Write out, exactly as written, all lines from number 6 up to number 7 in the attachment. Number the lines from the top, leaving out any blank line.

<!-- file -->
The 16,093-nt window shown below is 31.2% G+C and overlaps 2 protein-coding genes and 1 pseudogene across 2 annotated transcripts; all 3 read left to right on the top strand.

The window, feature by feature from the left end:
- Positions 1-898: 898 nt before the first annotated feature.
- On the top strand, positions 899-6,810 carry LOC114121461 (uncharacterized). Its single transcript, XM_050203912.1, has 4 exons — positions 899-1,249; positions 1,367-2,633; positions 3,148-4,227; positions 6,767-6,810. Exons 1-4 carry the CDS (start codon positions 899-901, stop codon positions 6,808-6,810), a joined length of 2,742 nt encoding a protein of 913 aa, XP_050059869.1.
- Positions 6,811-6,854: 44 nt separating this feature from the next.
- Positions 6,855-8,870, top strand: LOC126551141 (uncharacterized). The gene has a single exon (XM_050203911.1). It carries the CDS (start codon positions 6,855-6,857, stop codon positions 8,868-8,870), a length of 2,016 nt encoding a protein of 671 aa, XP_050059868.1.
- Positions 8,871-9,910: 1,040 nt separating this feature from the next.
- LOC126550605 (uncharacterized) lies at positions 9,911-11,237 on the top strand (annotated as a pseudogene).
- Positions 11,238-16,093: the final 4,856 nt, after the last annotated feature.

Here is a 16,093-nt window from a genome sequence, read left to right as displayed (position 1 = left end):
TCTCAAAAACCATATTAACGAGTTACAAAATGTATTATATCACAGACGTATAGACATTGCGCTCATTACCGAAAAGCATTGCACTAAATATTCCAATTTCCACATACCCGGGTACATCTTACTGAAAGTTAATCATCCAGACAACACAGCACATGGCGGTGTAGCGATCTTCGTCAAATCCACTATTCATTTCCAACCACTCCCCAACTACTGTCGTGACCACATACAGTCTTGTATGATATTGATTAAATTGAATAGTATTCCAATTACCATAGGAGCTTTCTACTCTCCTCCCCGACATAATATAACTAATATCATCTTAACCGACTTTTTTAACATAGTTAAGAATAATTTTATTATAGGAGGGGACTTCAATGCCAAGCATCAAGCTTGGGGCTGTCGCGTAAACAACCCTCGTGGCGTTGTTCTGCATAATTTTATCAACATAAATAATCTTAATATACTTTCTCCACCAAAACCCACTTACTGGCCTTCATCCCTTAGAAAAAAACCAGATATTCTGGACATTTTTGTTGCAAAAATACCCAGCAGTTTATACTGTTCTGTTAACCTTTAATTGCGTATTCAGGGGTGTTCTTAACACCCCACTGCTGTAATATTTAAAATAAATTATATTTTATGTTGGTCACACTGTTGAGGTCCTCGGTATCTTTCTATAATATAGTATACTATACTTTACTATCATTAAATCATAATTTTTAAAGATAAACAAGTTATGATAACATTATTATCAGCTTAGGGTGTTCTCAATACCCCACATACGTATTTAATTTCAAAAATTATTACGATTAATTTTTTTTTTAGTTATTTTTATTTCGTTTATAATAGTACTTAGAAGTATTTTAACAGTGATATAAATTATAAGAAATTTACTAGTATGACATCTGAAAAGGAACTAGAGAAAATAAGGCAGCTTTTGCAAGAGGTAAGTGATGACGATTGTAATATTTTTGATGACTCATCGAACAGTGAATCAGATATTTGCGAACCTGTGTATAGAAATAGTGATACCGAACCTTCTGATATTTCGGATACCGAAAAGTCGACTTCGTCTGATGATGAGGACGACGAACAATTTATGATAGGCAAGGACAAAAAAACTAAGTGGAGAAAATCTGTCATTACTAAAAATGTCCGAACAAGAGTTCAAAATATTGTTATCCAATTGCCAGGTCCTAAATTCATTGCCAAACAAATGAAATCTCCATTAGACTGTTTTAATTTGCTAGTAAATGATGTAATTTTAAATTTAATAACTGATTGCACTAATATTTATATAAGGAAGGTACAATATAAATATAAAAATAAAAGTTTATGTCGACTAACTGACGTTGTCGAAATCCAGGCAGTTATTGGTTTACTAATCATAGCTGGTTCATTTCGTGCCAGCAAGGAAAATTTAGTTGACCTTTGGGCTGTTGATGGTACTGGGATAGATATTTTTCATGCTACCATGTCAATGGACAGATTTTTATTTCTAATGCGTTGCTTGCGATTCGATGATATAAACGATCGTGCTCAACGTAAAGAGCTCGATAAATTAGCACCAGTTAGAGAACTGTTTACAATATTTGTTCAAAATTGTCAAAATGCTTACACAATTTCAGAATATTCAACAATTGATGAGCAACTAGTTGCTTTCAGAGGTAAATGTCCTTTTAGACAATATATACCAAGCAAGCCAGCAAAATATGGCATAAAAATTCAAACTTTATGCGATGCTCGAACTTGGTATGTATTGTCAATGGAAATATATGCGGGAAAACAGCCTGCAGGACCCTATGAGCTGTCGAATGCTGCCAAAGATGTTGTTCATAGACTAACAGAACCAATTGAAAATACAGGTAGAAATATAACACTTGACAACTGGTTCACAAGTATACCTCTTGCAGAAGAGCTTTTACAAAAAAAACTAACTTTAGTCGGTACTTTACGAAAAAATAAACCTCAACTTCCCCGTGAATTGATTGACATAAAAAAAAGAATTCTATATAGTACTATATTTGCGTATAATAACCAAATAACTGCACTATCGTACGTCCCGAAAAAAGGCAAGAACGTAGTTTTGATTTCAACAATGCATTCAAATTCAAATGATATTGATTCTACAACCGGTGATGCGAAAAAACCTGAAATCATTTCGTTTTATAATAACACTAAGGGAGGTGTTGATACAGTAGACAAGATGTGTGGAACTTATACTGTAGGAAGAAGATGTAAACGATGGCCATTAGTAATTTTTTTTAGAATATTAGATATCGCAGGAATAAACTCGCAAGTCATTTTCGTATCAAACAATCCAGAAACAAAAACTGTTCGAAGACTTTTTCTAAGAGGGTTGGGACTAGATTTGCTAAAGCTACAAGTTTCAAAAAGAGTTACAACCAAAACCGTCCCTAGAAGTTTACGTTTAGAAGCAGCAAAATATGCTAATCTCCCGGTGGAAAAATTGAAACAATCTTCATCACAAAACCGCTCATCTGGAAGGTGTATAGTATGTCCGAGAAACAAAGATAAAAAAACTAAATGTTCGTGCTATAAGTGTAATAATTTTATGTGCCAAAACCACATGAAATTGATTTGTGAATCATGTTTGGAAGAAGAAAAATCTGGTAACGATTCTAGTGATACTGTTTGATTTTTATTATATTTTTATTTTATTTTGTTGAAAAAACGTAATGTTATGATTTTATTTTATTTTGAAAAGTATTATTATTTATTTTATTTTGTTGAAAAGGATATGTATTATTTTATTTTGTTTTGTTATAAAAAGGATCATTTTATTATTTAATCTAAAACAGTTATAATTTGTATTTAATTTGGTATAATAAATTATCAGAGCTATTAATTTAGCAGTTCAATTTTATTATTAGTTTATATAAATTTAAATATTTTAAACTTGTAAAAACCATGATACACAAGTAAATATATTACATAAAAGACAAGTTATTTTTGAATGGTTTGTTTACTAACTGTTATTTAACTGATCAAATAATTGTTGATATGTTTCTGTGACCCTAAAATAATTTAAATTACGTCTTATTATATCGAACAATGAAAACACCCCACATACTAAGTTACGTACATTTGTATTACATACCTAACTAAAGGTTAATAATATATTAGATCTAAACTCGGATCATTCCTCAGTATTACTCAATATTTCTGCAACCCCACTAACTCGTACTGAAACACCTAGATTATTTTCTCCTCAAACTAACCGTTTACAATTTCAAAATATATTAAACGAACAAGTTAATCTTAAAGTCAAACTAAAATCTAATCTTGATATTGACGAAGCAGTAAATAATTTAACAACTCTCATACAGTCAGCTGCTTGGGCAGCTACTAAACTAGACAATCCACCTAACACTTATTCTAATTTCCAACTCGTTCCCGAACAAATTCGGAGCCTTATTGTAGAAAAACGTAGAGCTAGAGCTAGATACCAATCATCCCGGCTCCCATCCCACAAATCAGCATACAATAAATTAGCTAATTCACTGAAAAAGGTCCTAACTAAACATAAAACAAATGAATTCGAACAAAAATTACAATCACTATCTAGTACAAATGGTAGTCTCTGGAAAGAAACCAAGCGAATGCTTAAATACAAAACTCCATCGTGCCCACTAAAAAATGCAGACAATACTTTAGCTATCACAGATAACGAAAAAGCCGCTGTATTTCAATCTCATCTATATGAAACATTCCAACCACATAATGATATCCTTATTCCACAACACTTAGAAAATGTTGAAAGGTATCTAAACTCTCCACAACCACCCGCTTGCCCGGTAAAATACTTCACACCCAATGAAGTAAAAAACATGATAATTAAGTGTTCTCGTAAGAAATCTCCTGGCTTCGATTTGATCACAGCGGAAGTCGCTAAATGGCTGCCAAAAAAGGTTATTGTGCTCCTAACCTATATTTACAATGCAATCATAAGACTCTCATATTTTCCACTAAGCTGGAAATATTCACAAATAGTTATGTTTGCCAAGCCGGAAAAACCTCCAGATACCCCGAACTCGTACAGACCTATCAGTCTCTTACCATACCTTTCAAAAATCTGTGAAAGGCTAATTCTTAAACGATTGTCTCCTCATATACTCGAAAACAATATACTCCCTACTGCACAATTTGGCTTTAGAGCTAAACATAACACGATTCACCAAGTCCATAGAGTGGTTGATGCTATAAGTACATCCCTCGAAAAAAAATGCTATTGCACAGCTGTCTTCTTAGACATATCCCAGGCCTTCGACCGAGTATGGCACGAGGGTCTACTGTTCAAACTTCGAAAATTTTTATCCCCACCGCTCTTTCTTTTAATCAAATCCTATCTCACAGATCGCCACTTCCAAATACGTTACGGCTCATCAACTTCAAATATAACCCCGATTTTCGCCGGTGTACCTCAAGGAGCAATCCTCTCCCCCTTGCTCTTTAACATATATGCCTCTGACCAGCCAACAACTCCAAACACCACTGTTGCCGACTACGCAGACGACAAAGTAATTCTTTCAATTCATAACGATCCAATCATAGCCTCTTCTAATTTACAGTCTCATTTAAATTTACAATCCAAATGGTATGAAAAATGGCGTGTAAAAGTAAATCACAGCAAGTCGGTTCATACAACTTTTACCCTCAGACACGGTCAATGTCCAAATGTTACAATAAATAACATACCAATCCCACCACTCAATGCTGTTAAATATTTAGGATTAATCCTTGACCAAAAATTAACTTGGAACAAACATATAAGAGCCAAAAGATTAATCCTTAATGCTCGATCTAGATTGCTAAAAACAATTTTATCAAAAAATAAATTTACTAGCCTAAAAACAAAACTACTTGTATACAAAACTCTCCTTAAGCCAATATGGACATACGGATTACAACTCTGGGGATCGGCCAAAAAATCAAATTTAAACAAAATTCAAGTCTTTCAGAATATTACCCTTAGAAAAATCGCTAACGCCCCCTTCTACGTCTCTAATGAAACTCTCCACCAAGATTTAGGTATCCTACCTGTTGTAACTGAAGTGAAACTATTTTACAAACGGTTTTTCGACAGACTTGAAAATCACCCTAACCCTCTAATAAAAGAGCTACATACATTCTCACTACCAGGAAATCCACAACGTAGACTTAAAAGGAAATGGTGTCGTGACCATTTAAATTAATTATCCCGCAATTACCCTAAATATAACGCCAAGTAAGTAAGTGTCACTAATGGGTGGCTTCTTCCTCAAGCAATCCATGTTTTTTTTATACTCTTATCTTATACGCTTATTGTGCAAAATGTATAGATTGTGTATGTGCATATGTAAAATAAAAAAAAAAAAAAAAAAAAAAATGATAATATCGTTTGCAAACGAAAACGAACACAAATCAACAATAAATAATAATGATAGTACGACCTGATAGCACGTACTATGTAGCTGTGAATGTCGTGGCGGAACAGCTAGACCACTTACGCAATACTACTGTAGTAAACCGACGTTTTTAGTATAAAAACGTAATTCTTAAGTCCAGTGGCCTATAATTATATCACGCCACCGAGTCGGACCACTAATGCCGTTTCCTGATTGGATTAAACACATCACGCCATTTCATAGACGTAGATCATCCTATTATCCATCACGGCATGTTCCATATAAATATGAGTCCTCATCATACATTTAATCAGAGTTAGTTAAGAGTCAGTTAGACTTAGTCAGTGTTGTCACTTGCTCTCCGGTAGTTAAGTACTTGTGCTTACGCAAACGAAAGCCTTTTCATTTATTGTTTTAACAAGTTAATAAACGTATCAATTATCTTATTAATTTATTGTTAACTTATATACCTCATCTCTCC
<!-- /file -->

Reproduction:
- Positions 6,855-8,870, top strand: LOC126551141 (uncharacterized). The gene has a single exon (XM_050203911.1). It carries the CDS (start codon positions 6,855-6,857, stop codon positions 8,868-8,870), a length of 2,016 nt encoding a protein of 671 aa, XP_050059868.1.
- Positions 8,871-9,910: 1,040 nt separating this feature from the next.